• Water gently and apply Seasol GOLD or Seasol weekly (30mL of concentrate per 9 litres of water) as this will help to stimulate strong root development and healthy growth. 
  • Plant out into the garden when the seedlings are large enough to handle or transfer to a small pot to grow on until it’s warm enough to transplant them into the vegie garden or a larger container.

Step 3 – Baby eggplant seedlings

  • The first leaves to appear are a pair of narrow seedling leaves. As the seedling grows its true leaves appear.
  • If overcrowding occurs, select the strongest seedling and thin out or transplant the rest. 
  • Use scissors or tweezers to thin out seedlings to avoid disturbing young roots. 
  • Eggplant seedlings need a lot of nutrients to produce a tasty bumper crop so liquid feed with PowerFeed PRO SERIES for Tomatoes & Vegetables every 2 weeks. Increase the application rates from 20mL to 50mL of concentrate per 9 litres of water as the plants mature. 
  • Check soil moisture daily and water where needed.

Step 4 – Plant out eggplant seedlings

  • Transplant homegrown seedlings at 10cm into individual pots to grow on before transplanting into the garden when plants are about 15cm high. 
  • Space 30-50cm apart (depending on variety) in rows at least 60cm apart (greater spacing makes it easier to manage plants).
  • Where seedlings have been purchased, plant according to the directions on the plant tag.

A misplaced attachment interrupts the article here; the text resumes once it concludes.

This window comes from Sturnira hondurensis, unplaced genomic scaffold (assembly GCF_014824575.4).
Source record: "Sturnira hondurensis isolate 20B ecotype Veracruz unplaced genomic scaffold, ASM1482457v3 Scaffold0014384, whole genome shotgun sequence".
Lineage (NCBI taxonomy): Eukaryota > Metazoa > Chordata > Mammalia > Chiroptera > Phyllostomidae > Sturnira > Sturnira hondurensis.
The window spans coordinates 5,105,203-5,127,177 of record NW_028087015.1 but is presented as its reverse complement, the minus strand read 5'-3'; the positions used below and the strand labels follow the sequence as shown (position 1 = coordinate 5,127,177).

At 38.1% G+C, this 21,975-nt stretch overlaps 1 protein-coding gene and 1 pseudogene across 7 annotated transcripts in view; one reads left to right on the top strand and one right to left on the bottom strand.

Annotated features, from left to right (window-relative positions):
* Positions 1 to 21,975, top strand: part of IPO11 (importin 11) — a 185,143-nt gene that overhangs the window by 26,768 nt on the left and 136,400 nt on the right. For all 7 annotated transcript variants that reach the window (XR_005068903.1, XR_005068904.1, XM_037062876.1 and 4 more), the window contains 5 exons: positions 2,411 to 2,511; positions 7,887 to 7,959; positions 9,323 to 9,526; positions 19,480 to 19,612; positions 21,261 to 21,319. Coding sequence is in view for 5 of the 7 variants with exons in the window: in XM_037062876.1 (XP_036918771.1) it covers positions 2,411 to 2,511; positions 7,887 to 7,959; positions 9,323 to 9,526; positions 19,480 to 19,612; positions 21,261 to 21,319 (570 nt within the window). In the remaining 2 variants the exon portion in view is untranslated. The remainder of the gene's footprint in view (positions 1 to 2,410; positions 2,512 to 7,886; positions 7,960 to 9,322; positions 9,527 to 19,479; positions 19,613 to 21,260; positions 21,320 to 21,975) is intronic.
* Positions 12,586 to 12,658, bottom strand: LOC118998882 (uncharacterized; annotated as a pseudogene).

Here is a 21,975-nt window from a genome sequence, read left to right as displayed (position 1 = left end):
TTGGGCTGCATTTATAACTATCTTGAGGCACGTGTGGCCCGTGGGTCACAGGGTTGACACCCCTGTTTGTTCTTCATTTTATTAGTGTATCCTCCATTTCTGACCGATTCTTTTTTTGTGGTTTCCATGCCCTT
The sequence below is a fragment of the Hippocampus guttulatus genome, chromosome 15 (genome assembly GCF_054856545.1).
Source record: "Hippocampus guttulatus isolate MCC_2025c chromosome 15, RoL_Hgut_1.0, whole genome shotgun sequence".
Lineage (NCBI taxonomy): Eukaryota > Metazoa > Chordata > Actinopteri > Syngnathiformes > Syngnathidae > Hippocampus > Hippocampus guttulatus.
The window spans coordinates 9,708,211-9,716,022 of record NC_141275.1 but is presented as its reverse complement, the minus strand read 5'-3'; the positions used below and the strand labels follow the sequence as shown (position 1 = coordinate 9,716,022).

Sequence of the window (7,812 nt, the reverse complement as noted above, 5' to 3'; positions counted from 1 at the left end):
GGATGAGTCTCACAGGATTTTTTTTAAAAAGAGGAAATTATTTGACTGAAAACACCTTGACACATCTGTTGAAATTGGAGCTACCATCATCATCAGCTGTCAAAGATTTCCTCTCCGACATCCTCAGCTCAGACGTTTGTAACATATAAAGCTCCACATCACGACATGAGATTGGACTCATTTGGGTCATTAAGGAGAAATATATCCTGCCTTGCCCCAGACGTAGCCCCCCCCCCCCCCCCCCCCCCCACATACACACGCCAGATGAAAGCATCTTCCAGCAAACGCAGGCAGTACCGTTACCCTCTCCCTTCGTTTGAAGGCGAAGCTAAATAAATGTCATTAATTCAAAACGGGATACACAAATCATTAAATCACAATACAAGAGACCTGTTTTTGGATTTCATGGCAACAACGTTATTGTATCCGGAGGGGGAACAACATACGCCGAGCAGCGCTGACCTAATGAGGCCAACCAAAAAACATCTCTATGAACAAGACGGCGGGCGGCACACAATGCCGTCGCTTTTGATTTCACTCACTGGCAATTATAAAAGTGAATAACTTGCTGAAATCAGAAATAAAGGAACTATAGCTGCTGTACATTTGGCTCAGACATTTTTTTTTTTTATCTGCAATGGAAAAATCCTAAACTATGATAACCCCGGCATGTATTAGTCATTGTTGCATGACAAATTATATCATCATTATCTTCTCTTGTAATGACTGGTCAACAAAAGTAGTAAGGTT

• Support plants by digging a stake into the ground about 10cm from the plant. Tie growth to the stake using a soft tie so as not to damage the stem.
  • Water gently and apply Seasol GOLDor Seasoland firm them into the soil.

Step 5 – Eggplant growth

  • Remove weeds as they appear as they complete for moisture and nutrients. 
  • Mulch around each plant suppresses weeds and helps retain soil moisture.
  • As plants grow continue to ensure plants are well staked and supported.
  • Every 6-8 weeks apply another application of PowerFeed PRO SERIES for Tomatoes & Vegetables to produce a bumper crop.
  • Check soil moisture daily especially during periods of high heat when they may need to be checked morning and night.

Step 6 – Eggplant flower and fruit growth

  • Keep plants in the ground or containers well watered.
  • Flowers appear quickly around 8 to 12 weeks from germination depending on the variety. 
  • As flowers begin to grow/show, apply PowerFeed PRO SERIES for Tomatoes & Vegetablesand Seasol GOLDor Seasolweekly. 
  • After flower formation, the fruit appears and starts to grow. Ensure plants are well staked to support the plant as the mature fruits are heavy.
  • Keep plants healthy by removing dead and diseased leaves and stems. This will also open up air circulation around the plant.

Step 7 – Eggplant harvest

  • Harvest eggplants when the fruit is large and heavy. Immature fruit tastes bitter while over mature fruit may show immature seeds. 
  • Cut the fruit from the plant with a small piece of stem attached to avoid damaging the flesh. 
  • Healthy eggplants continue to fruit and grow until cold conditions halt growth. 
  • Fruit can be stored in a plastic bag for several weeks in the fridge, but they are best used straight away.

Things to watch out for…..

Eggplants are usually trouble free, particularly when grown with regular water along with protection from cold. 

28-spotted ladybird This distinctive orange and black insect and its spiky larvae skeletonise leaves. Squash any that are seen. An early sign that the insect has arrived is leaf damage and clusters of yellow eggs on the underside of the leaves. Squash before they hatch to reduce the damage.